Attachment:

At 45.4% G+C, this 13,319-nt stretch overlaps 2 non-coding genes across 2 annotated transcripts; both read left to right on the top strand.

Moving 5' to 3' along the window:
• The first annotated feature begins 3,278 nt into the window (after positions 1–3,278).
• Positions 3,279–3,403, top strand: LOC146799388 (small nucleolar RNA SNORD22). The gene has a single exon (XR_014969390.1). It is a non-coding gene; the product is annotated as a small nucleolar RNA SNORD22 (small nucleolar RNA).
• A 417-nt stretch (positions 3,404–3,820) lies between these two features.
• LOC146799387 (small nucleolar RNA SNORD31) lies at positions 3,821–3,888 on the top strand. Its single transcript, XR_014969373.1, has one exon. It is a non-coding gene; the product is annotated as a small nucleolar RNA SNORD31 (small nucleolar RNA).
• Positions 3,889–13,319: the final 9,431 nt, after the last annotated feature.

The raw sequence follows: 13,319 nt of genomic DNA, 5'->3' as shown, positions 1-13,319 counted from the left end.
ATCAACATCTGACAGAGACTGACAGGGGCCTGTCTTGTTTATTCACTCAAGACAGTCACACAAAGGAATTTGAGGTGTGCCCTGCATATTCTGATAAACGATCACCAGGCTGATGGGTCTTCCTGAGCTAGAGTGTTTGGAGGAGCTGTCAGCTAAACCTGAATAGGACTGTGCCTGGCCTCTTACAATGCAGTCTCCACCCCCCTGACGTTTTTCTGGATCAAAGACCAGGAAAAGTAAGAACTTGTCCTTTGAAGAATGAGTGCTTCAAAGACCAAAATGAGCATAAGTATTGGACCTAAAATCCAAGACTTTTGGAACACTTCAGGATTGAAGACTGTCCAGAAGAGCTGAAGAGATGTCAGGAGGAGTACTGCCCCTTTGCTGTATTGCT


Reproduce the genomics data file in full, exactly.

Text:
At 45.4% G+C, this 13,319-nt stretch overlaps 2 non-coding genes across 2 annotated transcripts; both read left to right on the top strand.

Moving 5' to 3' along the window:
• The first annotated feature begins 3,278 nt into the window (after positions 1–3,278).
• Positions 3,279–3,403, top strand: LOC146799388 (small nucleolar RNA SNORD22). The gene has a single exon (XR_014969390.1). It is a non-coding gene; the product is annotated as a small nucleolar RNA SNORD22 (small nucleolar RNA).
• A 417-nt stretch (positions 3,404–3,820) lies between these two features.
• LOC146799387 (small nucleolar RNA SNORD31) lies at positions 3,821–3,888 on the top strand. Its single transcript, XR_014969373.1, has one exon. It is a non-coding gene; the product is annotated as a small nucleolar RNA SNORD31 (small nucleolar RNA).
• Positions 3,889–13,319: the final 9,431 nt, after the last annotated feature.

The raw sequence follows: 13,319 nt of genomic DNA, 5'->3' as shown, positions 1-13,319 counted from the left end.
ATCAACATCTGACAGAGACTGACAGGGGCCTGTCTTGTTTATTCACTCAAGACAGTCACACAAAGGAATTTGAGGTGTGCCCTGCATATTCTGATAAACGATCACCAGGCTGATGGGTCTTCCTGAGCTAGAGTGTTTGGAGGAGCTGTCAGCTAAACCTGAATAGGACTGTGCCTGGCCTCTTACAATGCAGTCTCCACCCCCCTGACGTTTTTCTGGATCAAAGACCAGGAAAAGTAAGAACTTGTCCTTTGAAGAATGAGTGCTTCAAAGACCAAAATGAGCATAAGTATTGGACCTAAAATCCAAGACTTTTGGAACACTTCAGGATTGAAGACTGTCCAGAAGAGCTGAAGAGATGTCAGGAGGAGTACTGCCCCTTTGCTGTATTGCT